A number of other states are also having primaries on September 12, most notably Rhode Island and Maryland. (The others are Arizona, Delaware, DC, Minnesota, New Hampshire, Vermont, and Wisconsin.)

For obvious reasons, I endorse Steve Laffey in the Rhode Island Republican Senate primary. According to Laffey's bio, when he took office as mayor of Cranston, the city was near bankruptcy and had the lowest bond rating in the country. He brought financial stability to Cranston, bringing the city's bonds back to investment grade in less than two years! Laffey "is a compassionate person who wants every child in Cranston to have the same opportunities that he did growing up, and he wants to see senior citizens feel safe and secure in the city in which many of them have lived for decades." If any Rhode Island Republicans are reading this, just think: Isn't it about time you had a real Republican representing you in Washington? Do the right thing Joanne. (That goes for Connecticut Republicans too. Support your party's nominee!)

As for the Maryland Democratic Senate primary, I'm not making an endorsement. Rep. Ben Cardin and former Rep. Kweisi Mfume are both solid candidates, so I'll leave the decision to the voters of Maryland, and support the nominee in the general election for Sen. Paul Sarbanes's open seat.


This must be what angels taste like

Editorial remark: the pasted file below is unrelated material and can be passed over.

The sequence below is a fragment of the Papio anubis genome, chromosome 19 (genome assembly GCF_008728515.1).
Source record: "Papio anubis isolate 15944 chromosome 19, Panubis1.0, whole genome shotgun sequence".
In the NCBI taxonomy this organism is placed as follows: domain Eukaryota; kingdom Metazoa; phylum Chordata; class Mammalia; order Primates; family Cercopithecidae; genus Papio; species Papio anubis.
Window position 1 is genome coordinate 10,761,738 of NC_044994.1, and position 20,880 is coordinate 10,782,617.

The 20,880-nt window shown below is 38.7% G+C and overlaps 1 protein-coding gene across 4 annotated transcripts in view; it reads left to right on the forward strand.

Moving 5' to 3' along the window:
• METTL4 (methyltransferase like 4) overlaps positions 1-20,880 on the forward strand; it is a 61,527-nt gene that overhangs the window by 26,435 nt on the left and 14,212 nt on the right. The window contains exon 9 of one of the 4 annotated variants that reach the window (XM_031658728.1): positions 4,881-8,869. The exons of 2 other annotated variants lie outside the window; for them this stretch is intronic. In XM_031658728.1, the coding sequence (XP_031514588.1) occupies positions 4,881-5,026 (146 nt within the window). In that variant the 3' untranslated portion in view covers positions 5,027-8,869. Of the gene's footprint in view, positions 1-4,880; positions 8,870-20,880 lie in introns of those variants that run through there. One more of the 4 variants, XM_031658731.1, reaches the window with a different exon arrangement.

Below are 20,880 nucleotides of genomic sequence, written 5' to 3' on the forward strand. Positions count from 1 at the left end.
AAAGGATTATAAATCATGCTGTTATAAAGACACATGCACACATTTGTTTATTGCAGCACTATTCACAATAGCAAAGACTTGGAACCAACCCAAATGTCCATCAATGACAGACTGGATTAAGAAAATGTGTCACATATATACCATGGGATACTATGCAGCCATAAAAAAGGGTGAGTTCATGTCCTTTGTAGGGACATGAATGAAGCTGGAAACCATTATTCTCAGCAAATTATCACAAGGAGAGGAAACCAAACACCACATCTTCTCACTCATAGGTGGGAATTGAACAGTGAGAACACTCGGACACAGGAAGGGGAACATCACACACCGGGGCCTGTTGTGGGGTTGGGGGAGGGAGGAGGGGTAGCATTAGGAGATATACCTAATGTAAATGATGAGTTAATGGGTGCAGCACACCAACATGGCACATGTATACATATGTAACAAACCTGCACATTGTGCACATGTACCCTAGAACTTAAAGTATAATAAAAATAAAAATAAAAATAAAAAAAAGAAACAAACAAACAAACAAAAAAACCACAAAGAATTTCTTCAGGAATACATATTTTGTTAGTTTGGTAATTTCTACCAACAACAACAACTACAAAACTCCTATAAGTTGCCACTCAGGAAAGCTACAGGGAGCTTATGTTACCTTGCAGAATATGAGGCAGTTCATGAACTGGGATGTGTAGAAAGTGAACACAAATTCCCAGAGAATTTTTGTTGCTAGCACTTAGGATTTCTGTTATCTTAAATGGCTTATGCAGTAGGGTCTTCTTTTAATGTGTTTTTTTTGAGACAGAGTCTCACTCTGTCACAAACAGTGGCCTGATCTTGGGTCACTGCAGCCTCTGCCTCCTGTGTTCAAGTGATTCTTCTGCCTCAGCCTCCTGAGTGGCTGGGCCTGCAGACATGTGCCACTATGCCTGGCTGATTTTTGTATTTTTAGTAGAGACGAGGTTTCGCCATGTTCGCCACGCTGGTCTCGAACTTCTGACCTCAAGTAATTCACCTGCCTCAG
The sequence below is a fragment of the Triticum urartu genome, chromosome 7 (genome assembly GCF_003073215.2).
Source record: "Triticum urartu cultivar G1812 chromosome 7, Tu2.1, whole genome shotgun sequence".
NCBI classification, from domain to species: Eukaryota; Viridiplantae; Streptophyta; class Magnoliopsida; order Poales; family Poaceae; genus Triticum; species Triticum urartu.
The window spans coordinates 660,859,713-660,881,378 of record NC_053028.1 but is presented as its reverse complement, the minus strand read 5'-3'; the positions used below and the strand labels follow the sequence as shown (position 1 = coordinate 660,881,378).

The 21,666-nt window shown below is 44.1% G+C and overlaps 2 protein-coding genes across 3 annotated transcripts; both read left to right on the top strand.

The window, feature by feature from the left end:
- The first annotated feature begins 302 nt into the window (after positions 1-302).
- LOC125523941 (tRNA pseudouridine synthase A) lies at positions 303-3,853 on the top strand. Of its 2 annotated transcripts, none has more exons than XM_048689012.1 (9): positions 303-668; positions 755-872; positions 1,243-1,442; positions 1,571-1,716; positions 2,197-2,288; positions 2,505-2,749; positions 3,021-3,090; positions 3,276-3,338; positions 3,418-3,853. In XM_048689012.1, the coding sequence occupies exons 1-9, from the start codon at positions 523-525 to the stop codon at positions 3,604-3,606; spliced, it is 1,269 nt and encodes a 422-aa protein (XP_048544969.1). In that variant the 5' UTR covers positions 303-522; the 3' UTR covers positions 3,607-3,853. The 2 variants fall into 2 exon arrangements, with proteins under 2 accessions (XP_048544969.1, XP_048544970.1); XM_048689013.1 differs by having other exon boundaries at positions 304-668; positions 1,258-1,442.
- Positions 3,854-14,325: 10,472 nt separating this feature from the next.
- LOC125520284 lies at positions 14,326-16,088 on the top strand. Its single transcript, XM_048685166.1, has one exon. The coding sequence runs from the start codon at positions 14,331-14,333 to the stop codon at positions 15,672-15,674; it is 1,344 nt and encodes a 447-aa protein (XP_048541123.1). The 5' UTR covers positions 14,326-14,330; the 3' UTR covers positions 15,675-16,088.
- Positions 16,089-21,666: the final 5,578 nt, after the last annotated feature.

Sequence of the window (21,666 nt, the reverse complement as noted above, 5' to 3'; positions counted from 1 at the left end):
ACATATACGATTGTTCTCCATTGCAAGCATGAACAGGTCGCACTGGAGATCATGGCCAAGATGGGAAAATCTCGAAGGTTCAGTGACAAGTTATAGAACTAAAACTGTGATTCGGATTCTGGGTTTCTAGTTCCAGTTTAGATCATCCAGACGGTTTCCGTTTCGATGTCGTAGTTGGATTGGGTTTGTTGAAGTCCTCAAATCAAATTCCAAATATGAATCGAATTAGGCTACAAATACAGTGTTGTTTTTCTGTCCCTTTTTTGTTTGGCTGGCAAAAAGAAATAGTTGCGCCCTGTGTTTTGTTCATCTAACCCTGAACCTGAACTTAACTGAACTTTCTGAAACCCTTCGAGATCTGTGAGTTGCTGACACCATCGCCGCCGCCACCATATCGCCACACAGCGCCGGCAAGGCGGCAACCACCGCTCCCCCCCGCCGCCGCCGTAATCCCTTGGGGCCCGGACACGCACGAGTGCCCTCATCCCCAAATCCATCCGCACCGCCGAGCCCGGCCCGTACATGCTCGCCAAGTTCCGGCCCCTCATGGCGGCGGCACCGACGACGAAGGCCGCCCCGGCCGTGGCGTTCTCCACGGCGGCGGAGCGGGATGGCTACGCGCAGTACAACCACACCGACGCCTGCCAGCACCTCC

Congratulations to The Simpsons on beginning its milestone 18th season!

Friday, September 08, 2006

The choice of a new generation

The Jewish Telegraphic Agency reports on the National Havurah Committee Summer Institute:

RINDGE, N.H., Aug. 30 (JTA) -- When Ben Murane arrived earlier this month at the National Havurah Committee´s Summer Institute, the annual gathering of the country´s independent Jewish prayer communities, he was "surprised to see all the older people here," he says.

Murane, 23, thought he and his friends at Kol Zimrah, a three-year-old, lay-led minyan on Manhattan´s Upper West Side, were at the forefront of a religious revolution led by young people turned off by the impersonal, hierarchical nature of institutional Judaism.

He had no idea that the white-haired, guitar-playing, anti-establishment grandparents he found himself living and studying with for a week in New Hampshire had done the same thing almost four decades earlier.